Home Alone Too by Chris Green
Was it a knock that had woken her? Anna doesn’t like being alone in the big old house at the best of times, but knowing that Ron is on the other side of the world makes her more edgy. She takes a look at the clock. It is 3:13. Much too late for anyone to be calling, even if it were an emergency. Perhaps it was the wind rattling the window. She remembers that the weather forecast had not been a good one.
But she is wide awake now. It is too far into the night to be able to go straight back to sleep. She puts on her white full-length Féraud dressing gown and goes down to the kitchen. There is nothing like a cup of tea and a slice of chocolate cake to settle you when you are on edge. While she waits for the kettle to boil, she has the nagging feeling that something is not right. She can’t quite put her finger on it, but something feels different. She makes a quick check around the front room, the study, the utility room. Although nothing seems to be out of place, it feels as if there has been recent movement. She is familiar with this feeling. It’s not something you can put into words. There’s an energy field, a cold spot, something along those lines. She shivers. She recalls reading that the saying about someone walking over your grave originates from the Middle Ages when the distinction between life and death was less distinct.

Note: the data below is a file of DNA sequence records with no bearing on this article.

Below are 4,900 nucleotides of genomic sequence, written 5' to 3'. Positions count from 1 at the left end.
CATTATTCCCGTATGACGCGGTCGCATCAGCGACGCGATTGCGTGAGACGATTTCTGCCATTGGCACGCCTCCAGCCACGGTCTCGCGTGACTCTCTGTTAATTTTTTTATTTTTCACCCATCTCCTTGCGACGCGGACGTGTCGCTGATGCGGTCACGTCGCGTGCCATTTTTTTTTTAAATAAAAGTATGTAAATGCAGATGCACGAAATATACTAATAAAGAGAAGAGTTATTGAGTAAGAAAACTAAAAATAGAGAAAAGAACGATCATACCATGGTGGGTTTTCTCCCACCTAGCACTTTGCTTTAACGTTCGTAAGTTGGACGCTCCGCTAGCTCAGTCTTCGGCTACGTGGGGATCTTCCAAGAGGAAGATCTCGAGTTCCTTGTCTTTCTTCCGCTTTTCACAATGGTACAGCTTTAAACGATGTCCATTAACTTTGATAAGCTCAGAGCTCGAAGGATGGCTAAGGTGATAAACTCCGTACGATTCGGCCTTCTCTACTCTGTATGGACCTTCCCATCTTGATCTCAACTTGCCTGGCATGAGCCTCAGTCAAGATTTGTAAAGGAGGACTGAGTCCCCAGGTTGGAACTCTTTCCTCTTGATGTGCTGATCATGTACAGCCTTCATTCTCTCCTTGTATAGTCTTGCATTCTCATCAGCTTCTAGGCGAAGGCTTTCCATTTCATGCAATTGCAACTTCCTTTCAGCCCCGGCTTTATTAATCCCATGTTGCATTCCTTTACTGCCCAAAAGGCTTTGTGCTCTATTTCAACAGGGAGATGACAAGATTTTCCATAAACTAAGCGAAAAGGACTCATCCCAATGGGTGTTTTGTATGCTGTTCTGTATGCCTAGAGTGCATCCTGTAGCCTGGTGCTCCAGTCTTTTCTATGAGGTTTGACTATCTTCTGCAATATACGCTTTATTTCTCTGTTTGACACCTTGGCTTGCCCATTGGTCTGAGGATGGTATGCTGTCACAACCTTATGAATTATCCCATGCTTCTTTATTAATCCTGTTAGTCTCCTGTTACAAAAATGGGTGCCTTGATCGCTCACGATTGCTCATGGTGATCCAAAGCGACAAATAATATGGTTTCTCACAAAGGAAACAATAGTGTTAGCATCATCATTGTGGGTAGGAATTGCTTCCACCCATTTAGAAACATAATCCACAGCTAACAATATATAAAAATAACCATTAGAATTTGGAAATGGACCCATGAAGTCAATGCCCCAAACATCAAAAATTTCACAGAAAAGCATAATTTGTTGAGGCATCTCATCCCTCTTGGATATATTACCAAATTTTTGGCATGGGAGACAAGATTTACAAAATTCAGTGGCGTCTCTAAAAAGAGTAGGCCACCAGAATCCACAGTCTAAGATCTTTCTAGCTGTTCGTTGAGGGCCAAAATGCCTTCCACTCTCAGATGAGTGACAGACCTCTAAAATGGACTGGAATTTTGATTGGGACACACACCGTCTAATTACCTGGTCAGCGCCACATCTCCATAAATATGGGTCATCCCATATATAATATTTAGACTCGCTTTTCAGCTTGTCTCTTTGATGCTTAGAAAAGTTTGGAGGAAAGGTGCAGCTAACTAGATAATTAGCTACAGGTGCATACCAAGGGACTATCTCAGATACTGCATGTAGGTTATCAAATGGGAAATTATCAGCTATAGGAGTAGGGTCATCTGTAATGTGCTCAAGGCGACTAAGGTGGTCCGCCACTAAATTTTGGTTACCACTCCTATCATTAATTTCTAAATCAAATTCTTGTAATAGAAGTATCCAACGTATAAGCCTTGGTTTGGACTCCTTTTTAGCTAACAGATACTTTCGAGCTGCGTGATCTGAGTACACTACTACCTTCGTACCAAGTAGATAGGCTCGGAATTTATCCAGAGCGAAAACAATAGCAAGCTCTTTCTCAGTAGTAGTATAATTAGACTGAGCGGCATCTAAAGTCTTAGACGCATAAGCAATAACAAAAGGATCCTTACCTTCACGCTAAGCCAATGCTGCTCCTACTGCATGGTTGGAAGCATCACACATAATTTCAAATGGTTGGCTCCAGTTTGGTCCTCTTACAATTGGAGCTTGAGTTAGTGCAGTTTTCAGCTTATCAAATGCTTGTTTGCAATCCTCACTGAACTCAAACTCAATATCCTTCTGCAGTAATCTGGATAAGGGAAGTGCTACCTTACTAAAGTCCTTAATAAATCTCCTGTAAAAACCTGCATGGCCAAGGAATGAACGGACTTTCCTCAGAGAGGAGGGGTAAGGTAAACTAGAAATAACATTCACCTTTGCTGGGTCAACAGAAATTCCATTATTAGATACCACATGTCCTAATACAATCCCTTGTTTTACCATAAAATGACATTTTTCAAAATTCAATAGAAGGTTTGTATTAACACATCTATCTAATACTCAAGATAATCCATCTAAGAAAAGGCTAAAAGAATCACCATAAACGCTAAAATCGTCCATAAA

She checks the conservatory. The lemon tree seems to have been moved. She cannot be sure, but she does not remember leaving the patio doors unlocked. She is careful about things like this. Ron’s work in security and surveillance has instilled this sensibility in her. But whether she locked them or not, they are unlocked now. And if they are unlocked, then someone could have got in, in fact, they could still be in the house. Instinctively, she picks up the nearest blunt object, in this case, the cast iron frying pan that she left on the hob. There are no obvious hiding places in the house but still, the fear remains.
She switches all the lights on and nervously patrols the rest of the house. She looks behind dressers, in cupboards, under the stairs. Nothing. She takes a torch out into the garden. Nothing. With a sense of relief, she pours the boiling water onto a camomile tea bag and sits herself down at the dining room table. She is about to give Ron a call, but she thinks better of it and puts the phone back in its cradle. There is no point in worrying him unnecessarily. He would not be able to fly back from Singapore just like that, and anyway what is all the fuss about. There is no-one in the house and she doesn’t want to let Ron know that there has been a security lapse, even one so minor.